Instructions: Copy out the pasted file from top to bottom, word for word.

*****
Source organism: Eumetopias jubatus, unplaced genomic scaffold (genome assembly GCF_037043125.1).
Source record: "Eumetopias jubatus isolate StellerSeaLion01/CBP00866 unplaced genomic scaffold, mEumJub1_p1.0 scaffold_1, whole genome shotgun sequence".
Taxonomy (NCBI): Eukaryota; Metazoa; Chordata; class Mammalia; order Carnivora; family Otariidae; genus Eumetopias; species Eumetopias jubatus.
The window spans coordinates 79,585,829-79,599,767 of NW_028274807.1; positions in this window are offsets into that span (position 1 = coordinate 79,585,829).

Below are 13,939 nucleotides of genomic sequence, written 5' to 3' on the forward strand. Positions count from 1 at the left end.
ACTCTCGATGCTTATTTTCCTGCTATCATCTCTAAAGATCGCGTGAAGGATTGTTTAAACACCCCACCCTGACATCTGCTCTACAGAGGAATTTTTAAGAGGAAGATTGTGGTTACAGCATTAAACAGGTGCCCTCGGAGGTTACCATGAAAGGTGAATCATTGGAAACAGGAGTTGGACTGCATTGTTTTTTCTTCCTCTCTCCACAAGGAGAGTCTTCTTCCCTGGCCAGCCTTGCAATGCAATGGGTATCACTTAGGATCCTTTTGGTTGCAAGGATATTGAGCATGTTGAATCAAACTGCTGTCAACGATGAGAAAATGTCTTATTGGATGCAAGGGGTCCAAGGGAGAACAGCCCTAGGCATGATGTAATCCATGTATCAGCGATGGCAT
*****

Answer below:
Source organism: Eumetopias jubatus, unplaced genomic scaffold (genome assembly GCF_037043125.1).
Source record: "Eumetopias jubatus isolate StellerSeaLion01/CBP00866 unplaced genomic scaffold, mEumJub1_p1.0 scaffold_1, whole genome shotgun sequence".
Taxonomy (NCBI): Eukaryota; Metazoa; Chordata; class Mammalia; order Carnivora; family Otariidae; genus Eumetopias; species Eumetopias jubatus.
The window spans coordinates 79,585,829-79,599,767 of NW_028274807.1; positions in this window are offsets into that span (position 1 = coordinate 79,585,829).

Below are 13,939 nucleotides of genomic sequence, written 5' to 3' on the forward strand. Positions count from 1 at the left end.
ACTCTCGATGCTTATTTTCCTGCTATCATCTCTAAAGATCGCGTGAAGGATTGTTTAAACACCCCACCCTGACATCTGCTCTACAGAGGAATTTTTAAGAGGAAGATTGTGGTTACAGCATTAAACAGGTGCCCTCGGAGGTTACCATGAAAGGTGAATCATTGGAAACAGGAGTTGGACTGCATTGTTTTTTCTTCCTCTCTCCACAAGGAGAGTCTTCTTCCCTGGCCAGCCTTGCAATGCAATGGGTATCACTTAGGATCCTTTTGGTTGCAAGGATATTGAGCATGTTGAATCAAACTGCTGTCAACGATGAGAAAATGTCTTATTGGATGCAAGGGGTCCAAGGGAGAACAGCCCTAGGCATGATGTAATCCATGTATCAGCGATGGCAT